Upon the bombing of Pearl Harbor and pursuant to the Alien Enemies Act, Presidential Proclamations 2525, 2526 and 2527 were issued designating Japanese, German and Italian nationals as enemy aliens.

Democratic-Republican Party

Democratic-RepublicanDemocratic-RepublicansRepublican
At the time, the majority of immigrants supported Thomas Jefferson and the Democratic-Republicans, the political opponents of the Federalists.
The Federalist-controlled Congress passed measures to expand the army and navy and also pushed through the Alien and Sedition Acts.

Benjamin Franklin Bache (journalist)

Benjamin Franklin BacheBenjamin BacheBenjamin F. Bache
His paper's heated attacks are thought to have contributed to passage of the Alien and Sedition Acts by the 5th United States Congress and signed by President John Adams in 1798.

Federalist Party

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The Alien and Sedition Acts were four laws passed by the Federalist-dominated 5th United States Congress and signed into law by President John Adams in 1798.
To silence Administration critics, the Federalists passed the Alien and Sedition Acts in 1798.

Anthony Haswell (printer)

Anthony Haswell
Anthony Haswell (6 April 1756 – 26 May 1816) was an English immigrant to New England, where he became a newspaper, almanac, and book publisher, the Postmaster General of Vermont and one of the Jeffersonian printers imprisoned under the Sedition Act of 1798.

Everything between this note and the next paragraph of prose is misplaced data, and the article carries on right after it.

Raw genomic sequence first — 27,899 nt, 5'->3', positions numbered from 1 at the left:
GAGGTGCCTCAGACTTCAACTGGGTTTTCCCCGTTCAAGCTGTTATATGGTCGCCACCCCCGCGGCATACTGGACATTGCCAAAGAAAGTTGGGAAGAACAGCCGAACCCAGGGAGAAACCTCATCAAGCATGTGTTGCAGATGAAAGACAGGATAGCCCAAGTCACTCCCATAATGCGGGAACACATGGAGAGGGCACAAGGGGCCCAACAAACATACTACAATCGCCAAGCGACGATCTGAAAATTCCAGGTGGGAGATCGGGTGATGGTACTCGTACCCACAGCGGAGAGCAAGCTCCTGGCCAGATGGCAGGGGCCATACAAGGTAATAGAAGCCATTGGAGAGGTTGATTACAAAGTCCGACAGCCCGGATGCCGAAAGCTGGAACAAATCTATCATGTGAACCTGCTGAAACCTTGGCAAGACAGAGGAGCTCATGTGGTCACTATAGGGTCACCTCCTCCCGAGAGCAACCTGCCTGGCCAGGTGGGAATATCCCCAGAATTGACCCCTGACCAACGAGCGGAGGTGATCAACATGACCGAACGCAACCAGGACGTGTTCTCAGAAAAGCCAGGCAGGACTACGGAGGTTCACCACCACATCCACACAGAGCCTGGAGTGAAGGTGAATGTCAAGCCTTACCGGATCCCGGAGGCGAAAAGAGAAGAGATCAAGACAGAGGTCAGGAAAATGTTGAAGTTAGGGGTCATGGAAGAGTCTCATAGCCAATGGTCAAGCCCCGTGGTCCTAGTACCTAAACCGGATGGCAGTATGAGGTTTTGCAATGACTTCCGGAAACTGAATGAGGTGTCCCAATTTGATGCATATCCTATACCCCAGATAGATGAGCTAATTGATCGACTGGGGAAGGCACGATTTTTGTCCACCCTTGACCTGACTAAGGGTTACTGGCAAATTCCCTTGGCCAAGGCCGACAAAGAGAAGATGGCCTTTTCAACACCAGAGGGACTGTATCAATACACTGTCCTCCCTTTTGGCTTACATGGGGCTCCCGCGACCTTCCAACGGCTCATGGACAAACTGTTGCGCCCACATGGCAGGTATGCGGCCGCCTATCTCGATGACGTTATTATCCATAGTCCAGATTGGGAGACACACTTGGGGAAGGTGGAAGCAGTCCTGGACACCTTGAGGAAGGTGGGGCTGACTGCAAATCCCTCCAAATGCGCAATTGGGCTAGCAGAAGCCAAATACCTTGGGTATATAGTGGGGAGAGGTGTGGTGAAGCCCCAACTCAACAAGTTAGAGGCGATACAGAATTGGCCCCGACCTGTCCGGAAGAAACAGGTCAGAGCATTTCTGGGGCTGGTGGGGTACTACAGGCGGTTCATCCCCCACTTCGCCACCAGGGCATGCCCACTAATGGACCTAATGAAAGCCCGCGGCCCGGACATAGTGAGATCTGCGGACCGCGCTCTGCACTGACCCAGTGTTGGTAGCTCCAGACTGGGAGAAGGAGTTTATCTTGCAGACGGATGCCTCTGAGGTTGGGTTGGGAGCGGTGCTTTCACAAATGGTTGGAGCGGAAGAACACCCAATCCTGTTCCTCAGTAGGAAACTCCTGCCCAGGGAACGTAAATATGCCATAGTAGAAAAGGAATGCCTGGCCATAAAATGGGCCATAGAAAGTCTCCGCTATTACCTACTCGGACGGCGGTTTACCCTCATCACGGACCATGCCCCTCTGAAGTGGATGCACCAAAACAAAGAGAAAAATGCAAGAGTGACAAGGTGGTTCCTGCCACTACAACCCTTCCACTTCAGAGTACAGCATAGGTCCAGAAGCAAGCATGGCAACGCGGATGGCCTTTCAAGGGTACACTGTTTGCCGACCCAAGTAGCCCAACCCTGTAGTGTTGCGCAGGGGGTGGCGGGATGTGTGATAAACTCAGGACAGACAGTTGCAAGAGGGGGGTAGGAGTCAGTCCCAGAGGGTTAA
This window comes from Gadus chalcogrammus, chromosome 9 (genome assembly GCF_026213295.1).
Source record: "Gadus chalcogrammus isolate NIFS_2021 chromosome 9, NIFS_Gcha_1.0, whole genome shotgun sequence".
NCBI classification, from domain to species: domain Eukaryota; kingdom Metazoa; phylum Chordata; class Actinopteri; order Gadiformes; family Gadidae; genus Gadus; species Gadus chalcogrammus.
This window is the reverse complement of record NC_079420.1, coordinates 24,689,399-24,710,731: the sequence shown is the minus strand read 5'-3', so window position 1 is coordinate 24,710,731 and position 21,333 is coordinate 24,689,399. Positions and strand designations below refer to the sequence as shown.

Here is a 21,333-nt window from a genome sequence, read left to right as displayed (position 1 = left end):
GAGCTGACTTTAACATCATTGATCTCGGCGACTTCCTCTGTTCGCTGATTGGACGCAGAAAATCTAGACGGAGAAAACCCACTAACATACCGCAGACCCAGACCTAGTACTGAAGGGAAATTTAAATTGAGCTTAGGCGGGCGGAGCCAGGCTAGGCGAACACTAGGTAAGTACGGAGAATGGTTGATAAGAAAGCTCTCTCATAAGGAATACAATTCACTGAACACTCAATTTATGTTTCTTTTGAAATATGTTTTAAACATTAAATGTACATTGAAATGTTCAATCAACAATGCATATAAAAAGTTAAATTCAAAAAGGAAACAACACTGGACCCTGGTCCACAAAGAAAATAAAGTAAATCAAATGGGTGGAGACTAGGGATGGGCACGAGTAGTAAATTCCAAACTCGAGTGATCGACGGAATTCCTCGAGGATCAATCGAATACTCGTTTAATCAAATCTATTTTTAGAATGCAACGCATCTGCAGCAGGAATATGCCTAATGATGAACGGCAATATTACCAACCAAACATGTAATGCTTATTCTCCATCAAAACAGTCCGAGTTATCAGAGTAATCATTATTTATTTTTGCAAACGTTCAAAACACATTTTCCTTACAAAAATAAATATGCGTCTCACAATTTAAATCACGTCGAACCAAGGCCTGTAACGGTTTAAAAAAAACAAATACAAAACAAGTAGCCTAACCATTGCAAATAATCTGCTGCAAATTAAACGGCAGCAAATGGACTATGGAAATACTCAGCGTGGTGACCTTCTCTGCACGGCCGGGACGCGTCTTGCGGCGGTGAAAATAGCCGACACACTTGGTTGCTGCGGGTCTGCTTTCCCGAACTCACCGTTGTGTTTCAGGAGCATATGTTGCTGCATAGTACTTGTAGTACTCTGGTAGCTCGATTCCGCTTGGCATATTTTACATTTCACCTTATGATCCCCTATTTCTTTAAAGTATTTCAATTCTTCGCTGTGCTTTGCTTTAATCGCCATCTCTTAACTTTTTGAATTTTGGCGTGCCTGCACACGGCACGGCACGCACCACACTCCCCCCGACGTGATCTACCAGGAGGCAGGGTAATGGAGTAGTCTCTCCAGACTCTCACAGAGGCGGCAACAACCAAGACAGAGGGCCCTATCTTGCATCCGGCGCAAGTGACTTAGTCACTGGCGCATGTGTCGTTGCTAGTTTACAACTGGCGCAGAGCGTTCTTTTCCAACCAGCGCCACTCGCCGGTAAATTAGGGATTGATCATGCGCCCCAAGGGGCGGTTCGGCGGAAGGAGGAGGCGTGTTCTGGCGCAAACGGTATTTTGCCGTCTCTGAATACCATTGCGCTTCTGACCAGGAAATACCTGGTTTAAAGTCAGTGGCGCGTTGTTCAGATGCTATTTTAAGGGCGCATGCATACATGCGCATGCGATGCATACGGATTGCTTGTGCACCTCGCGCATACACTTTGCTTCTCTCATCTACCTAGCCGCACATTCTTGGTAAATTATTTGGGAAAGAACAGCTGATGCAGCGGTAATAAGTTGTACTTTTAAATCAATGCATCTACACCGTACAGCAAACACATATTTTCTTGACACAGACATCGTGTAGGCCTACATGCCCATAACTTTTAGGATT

Dedham, Massachusetts

DedhamDedham, MATown of Dedham
It carried the words, "No Stamp Act, No Sedition Act, No Alien Bills, No Land Tax, downfall to the Tyrants of America; peace and retirement to the President; Long Live the Vice President," referring to then-President John Adams and Vice President Thomas Jefferson.

James T. Callender

James CallenderJames Thomson CallenderJames Thompson Callender
Subsequently, he was imprisoned under the Alien and Sedition Acts, and later turned against his one-time Democratic-Republican patrons.

Kentucky and Virginia Resolutions

Kentucky ResolutionsVirginia and Kentucky ResolutionsVirginia Resolutions
Opposition to them resulted in the also-controversial Virginia and Kentucky Resolutions, authored by James Madison and Thomas Jefferson.
The Virginia and Kentucky Resolutions were political statements drafted in 1798 and 1799, in which the Kentucky and Virginia legislatures took the position that the federal Alien and Sedition Acts were unconstitutional.

Benjamin Fairbanks

Benjamin Fairbanks was an 18th-century farmer and selectmen from Dedham, Massachusetts who received the lightest sentence of anyone ever convicted under the Sedition Act of 1798.

David Brown (Massachusetts)

David Brown
David Brown (1740–1812) was convicted of sedition because of his criticism of the United States federal government and received the harshest sentence for anyone under the Sedition Act of 1798 for erecting the Dedham liberty pole.

James Madison

MadisonPresident MadisonPresident James Madison
Opposition to them resulted in the also-controversial Virginia and Kentucky Resolutions, authored by James Madison and Thomas Jefferson.